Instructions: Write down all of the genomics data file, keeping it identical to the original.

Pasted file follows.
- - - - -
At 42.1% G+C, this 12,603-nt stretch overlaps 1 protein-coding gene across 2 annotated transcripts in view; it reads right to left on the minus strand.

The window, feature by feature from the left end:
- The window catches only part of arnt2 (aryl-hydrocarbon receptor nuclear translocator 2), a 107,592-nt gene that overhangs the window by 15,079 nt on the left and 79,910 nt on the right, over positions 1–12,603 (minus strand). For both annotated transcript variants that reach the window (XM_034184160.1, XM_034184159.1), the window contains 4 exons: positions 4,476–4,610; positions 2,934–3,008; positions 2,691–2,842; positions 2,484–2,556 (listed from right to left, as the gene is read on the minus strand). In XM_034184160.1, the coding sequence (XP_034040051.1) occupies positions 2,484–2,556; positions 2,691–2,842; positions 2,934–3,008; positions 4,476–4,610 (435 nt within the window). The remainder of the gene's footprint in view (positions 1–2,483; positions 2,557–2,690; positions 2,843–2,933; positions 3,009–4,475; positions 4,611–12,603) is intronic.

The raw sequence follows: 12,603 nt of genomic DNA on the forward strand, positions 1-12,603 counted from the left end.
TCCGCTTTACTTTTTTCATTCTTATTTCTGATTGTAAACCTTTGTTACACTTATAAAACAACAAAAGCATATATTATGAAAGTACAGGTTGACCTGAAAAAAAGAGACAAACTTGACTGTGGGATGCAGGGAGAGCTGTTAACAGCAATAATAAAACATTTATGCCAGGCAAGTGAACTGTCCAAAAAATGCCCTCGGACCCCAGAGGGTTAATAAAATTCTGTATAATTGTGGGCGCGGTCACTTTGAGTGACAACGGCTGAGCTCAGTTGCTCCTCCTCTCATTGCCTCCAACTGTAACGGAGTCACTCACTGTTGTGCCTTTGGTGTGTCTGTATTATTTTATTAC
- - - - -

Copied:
At 42.1% G+C, this 12,603-nt stretch overlaps 1 protein-coding gene across 2 annotated transcripts in view; it reads right to left on the minus strand.

The window, feature by feature from the left end:
- The window catches only part of arnt2 (aryl-hydrocarbon receptor nuclear translocator 2), a 107,592-nt gene that overhangs the window by 15,079 nt on the left and 79,910 nt on the right, over positions 1–12,603 (minus strand). For both annotated transcript variants that reach the window (XM_034184160.1, XM_034184159.1), the window contains 4 exons: positions 4,476–4,610; positions 2,934–3,008; positions 2,691–2,842; positions 2,484–2,556 (listed from right to left, as the gene is read on the minus strand). In XM_034184160.1, the coding sequence (XP_034040051.1) occupies positions 2,484–2,556; positions 2,691–2,842; positions 2,934–3,008; positions 4,476–4,610 (435 nt within the window). The remainder of the gene's footprint in view (positions 1–2,483; positions 2,557–2,690; positions 2,843–2,933; positions 3,009–4,475; positions 4,611–12,603) is intronic.

The raw sequence follows: 12,603 nt of genomic DNA on the forward strand, positions 1-12,603 counted from the left end.
TCCGCTTTACTTTTTTCATTCTTATTTCTGATTGTAAACCTTTGTTACACTTATAAAACAACAAAAGCATATATTATGAAAGTACAGGTTGACCTGAAAAAAAGAGACAAACTTGACTGTGGGATGCAGGGAGAGCTGTTAACAGCAATAATAAAACATTTATGCCAGGCAAGTGAACTGTCCAAAAAATGCCCTCGGACCCCAGAGGGTTAATAAAATTCTGTATAATTGTGGGCGCGGTCACTTTGAGTGACAACGGCTGAGCTCAGTTGCTCCTCCTCTCATTGCCTCCAACTGTAACGGAGTCACTCACTGTTGTGCCTTTGGTGTGTCTGTATTATTTTATTAC